One of our favorite videos of the kids isn’t really a video at all, it’s a recording my husband took on a car ride home in the dark. The Princess was tunelessly singing “Let it go” over and over again, and it was driving the Engineer insane! All he wanted was for her raucous voice to be silent, and all she wanted was to share her favorite song with the family. The entire recording is littered with parental snickers and giggles: he was so frustrated by her singing! I’ll allow it was cute, but she has no ability to sing on note at all.
They love playing together. Given the chance, they choose to play together instead of alone. They simply cannot handle being around each other without setting each other off.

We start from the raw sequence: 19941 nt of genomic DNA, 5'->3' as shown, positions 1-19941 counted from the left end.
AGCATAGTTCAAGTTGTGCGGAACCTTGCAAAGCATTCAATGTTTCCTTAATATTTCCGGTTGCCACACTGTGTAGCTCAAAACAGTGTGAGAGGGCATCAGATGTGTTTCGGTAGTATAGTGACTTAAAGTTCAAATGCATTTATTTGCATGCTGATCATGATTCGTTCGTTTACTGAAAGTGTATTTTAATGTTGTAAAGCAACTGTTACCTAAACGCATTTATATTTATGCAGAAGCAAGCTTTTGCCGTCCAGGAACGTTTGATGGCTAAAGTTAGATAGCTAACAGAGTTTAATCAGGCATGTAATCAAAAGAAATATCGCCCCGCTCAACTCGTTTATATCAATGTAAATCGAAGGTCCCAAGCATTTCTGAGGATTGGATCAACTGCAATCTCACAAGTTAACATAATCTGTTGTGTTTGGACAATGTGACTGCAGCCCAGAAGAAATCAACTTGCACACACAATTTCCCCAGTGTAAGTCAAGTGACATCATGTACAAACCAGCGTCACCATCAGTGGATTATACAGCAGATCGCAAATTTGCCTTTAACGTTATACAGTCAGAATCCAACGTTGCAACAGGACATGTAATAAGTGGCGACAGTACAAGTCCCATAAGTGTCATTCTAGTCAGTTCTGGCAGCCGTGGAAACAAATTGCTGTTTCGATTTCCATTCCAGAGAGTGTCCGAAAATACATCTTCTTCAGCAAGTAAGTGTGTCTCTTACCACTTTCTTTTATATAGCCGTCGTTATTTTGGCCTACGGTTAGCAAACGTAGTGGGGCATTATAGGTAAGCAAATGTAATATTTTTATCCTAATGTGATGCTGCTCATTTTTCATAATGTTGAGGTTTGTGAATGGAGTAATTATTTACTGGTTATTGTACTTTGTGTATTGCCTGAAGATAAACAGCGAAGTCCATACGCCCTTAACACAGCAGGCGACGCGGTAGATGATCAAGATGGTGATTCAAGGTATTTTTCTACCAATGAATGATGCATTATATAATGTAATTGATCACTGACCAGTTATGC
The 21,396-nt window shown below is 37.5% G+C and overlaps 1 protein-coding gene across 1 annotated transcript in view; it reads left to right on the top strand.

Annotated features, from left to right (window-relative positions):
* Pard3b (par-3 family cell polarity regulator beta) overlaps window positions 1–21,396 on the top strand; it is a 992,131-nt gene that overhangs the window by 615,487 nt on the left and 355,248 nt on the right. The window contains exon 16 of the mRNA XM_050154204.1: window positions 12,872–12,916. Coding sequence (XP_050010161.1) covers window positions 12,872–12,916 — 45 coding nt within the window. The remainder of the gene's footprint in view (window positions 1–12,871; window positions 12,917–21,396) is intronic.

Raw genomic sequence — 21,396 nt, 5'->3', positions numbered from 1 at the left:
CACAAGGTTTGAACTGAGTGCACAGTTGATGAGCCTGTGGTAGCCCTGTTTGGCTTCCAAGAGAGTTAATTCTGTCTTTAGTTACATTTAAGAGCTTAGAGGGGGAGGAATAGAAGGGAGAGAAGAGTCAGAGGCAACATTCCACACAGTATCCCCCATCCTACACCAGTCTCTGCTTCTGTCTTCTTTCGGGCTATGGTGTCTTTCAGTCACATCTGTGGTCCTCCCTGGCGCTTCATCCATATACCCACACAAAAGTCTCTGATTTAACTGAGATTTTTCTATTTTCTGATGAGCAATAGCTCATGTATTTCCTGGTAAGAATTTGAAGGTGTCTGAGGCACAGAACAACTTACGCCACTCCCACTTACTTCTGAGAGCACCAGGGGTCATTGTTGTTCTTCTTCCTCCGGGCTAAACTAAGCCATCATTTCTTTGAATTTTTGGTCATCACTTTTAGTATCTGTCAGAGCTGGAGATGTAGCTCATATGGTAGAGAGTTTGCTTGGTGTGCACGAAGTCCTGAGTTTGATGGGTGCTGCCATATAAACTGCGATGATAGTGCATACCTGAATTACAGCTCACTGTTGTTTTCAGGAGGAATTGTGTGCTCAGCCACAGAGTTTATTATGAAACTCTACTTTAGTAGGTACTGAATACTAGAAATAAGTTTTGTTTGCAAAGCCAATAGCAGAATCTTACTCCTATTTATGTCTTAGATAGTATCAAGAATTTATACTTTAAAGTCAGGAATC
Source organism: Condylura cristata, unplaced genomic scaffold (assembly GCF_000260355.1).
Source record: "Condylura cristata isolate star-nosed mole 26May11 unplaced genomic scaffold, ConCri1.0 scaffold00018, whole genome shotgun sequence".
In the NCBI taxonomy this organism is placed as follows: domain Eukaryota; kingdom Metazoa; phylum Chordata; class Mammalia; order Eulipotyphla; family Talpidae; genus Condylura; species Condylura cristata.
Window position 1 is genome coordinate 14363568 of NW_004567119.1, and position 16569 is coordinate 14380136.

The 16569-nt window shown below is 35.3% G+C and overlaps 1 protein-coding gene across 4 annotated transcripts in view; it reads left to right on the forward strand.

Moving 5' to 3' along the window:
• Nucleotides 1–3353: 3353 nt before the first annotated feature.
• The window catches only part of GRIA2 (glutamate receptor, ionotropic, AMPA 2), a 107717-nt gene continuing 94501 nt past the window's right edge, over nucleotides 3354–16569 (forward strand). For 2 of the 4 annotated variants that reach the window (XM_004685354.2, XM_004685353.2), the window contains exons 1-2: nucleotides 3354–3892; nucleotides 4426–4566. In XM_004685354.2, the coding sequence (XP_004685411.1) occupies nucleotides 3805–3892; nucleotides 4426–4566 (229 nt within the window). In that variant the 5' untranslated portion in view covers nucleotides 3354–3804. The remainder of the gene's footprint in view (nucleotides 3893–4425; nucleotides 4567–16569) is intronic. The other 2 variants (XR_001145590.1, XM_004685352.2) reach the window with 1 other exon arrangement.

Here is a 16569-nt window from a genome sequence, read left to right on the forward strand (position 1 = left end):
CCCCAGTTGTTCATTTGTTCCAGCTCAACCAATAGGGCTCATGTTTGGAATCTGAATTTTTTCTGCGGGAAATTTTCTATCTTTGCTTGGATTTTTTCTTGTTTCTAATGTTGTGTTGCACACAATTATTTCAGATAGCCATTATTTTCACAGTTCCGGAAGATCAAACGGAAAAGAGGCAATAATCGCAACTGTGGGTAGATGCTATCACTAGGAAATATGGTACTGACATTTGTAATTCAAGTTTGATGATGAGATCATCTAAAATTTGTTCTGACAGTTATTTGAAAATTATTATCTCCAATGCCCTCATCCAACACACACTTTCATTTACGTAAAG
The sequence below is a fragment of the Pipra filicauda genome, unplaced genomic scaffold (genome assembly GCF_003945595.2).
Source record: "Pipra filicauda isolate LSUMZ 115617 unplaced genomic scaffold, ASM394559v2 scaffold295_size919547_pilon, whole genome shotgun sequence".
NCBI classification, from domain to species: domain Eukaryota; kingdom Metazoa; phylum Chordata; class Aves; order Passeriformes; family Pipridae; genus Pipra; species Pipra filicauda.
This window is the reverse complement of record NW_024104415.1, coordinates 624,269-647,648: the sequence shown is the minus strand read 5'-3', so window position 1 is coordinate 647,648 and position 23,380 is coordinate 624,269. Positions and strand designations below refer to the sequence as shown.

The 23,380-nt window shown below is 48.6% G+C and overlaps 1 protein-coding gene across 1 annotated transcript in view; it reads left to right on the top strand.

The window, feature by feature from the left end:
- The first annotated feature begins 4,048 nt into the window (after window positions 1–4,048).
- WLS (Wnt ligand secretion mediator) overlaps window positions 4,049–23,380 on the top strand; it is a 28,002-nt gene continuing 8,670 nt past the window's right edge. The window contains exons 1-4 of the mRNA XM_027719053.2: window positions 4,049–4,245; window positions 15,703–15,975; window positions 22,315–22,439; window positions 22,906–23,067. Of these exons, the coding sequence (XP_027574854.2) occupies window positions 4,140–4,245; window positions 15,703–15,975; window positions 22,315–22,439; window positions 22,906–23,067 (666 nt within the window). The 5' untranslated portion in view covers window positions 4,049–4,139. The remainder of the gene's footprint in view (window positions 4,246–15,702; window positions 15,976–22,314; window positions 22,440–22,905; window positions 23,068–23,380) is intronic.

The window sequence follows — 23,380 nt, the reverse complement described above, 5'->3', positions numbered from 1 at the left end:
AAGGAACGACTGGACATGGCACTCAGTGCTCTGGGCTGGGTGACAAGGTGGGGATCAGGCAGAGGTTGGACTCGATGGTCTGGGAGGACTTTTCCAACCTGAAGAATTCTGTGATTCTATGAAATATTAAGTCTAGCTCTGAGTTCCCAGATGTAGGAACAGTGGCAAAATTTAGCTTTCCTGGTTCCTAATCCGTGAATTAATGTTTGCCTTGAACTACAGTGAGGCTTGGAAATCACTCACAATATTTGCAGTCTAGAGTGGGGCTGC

The Destroyer will grab the Princess’ care bears (her portable safety blanket) and run, chortling as he goes. She devolves into a teary, wailing puddle of 3-year-old: “he took my care bears!” He gives them back, she sniffles and wipes the tears away. “Don’t do that!” He grins. Then he sees the Engineer’s wonderful block structure and runs smack into it, kicking the blocks around. “No! Mommy, he destroyed my building!” I order the Destroyer to apologize, “sowwy!” and I help the Engineer to rebuild out of reach. The Destroyer sits down for a brief read with a book and the Princess rats him out – “he’s reading a book!” He snarls at her and flings it at her head with astoundingly good aim: more tears.